In both global and exploration seismology, studying seismic sources provides geophysicists with invaluable insight into the physics of earthquakes and faulting processes. One way to characterize the seismic source is to directly image it. Time-reversal (TR) focusing provides a simple and robust solution to the source imaging problem. However, for recovering a well- resolved image, TR requires a full-aperture receiver array that surrounds the source and adequately samples the wavefield. This requirement often cannot be realized in practice. In most source imaging experiments, the receiver geometry, due to the limited aperture and sparsity of the stations, does not allow adequate sampling of the source wavefield. Incomplete acquisition and imbalanced illumination of the imaging target limit the resolving power of the TR process. The main focus of this thesis is to offer an alternative approach to source imaging with the goal of mitigating the adverse effects of incomplete acquisition on the TR modeling. To this end, I propose a new method, named Backus-Gilbert (BG) source imaging, to optimally focus the wavefield onto the source position using a given receiver geometry. I first introduce BG as a method for focusing waves in acoustic media at a desired location and time. Then, by exploiting the source-receiver reciprocity of the Green function and the linearity of the problem, I show that BG focusing can be adapted and used as a source-imaging tool. Following this, I generalize the BG theory for elastic waves. Applying BG formalism for source imaging requires a model for the wave propagation properties of the earth and an estimate of the source location. Using numerical tests, I next examine the robustness and sensitivity of the proposed method with respect to errors in the earth model, uncertainty in the source location, and noise in data. The BG method can image extended sources as well as point sources. It can also retrieve the source mechanism. These features of the BG method can benefit the data-fitting algorithm that is introduced in the last part of this thesis and is used for modeling the geometry of the subducting slab in South America. The input to the proposed data-fitting algorithm are the depth and strike samples inferred from the location and focal mechanism of the subduction-related earthquakes in the South American subduction zone.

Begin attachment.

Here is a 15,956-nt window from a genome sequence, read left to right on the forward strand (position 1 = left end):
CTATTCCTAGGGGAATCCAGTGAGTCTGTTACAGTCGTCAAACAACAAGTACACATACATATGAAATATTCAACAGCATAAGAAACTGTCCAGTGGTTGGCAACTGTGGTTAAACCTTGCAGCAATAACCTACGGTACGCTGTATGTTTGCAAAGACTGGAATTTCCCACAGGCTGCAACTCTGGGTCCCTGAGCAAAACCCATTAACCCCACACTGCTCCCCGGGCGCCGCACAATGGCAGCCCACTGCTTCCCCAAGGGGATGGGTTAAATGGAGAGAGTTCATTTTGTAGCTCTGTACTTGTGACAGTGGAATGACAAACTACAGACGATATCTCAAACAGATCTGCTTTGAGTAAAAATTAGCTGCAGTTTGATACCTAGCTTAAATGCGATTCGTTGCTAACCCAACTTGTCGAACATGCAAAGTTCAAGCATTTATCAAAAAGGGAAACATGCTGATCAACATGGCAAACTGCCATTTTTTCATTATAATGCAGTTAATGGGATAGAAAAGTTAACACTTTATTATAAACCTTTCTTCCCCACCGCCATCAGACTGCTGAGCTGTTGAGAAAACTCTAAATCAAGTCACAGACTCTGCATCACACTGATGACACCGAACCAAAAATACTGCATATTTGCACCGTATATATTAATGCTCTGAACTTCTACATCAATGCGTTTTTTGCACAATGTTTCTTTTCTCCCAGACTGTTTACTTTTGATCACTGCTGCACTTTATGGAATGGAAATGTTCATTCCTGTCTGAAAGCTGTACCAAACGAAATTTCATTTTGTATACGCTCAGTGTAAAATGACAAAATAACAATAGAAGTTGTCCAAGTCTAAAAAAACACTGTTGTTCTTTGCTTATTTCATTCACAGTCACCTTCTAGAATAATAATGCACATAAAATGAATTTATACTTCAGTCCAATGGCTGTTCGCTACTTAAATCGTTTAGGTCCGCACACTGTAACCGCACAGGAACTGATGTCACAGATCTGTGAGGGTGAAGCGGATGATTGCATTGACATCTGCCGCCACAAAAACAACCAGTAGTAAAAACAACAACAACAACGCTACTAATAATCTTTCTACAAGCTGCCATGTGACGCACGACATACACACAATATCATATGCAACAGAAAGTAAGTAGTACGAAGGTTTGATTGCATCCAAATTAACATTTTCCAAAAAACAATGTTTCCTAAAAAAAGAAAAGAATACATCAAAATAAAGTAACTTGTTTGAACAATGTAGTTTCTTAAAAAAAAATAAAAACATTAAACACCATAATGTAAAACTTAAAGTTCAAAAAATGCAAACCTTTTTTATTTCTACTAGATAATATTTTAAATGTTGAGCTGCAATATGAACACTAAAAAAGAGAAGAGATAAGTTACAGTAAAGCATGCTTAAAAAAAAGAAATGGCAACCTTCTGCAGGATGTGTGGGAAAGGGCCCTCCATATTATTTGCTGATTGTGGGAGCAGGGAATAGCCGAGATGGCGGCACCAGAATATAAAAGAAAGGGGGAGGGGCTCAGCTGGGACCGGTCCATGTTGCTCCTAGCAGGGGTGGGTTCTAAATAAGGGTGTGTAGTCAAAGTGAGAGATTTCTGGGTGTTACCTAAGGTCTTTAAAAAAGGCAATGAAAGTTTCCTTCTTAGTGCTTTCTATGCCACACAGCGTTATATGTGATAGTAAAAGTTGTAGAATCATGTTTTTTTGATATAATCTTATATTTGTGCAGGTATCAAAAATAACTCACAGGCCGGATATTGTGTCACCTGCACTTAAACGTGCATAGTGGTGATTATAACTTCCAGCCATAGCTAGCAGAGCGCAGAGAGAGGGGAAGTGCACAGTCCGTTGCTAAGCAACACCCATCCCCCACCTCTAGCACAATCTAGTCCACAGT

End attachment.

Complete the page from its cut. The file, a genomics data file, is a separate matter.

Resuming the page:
|Commitee:||Hayes, Gavin, Szymczak, Andrzej, Wakin, Michael, Young, Terry|
|School:||Colorado School of Mines|
|School Location:||United States -- Colorado|
|Source:||DAI-B 76/03(E), Dissertation Abstracts International|
|Keywords:||Microseismic, Optimization, Seismic sources, Source imaging, Time-reversal imaging, Wave focusing|
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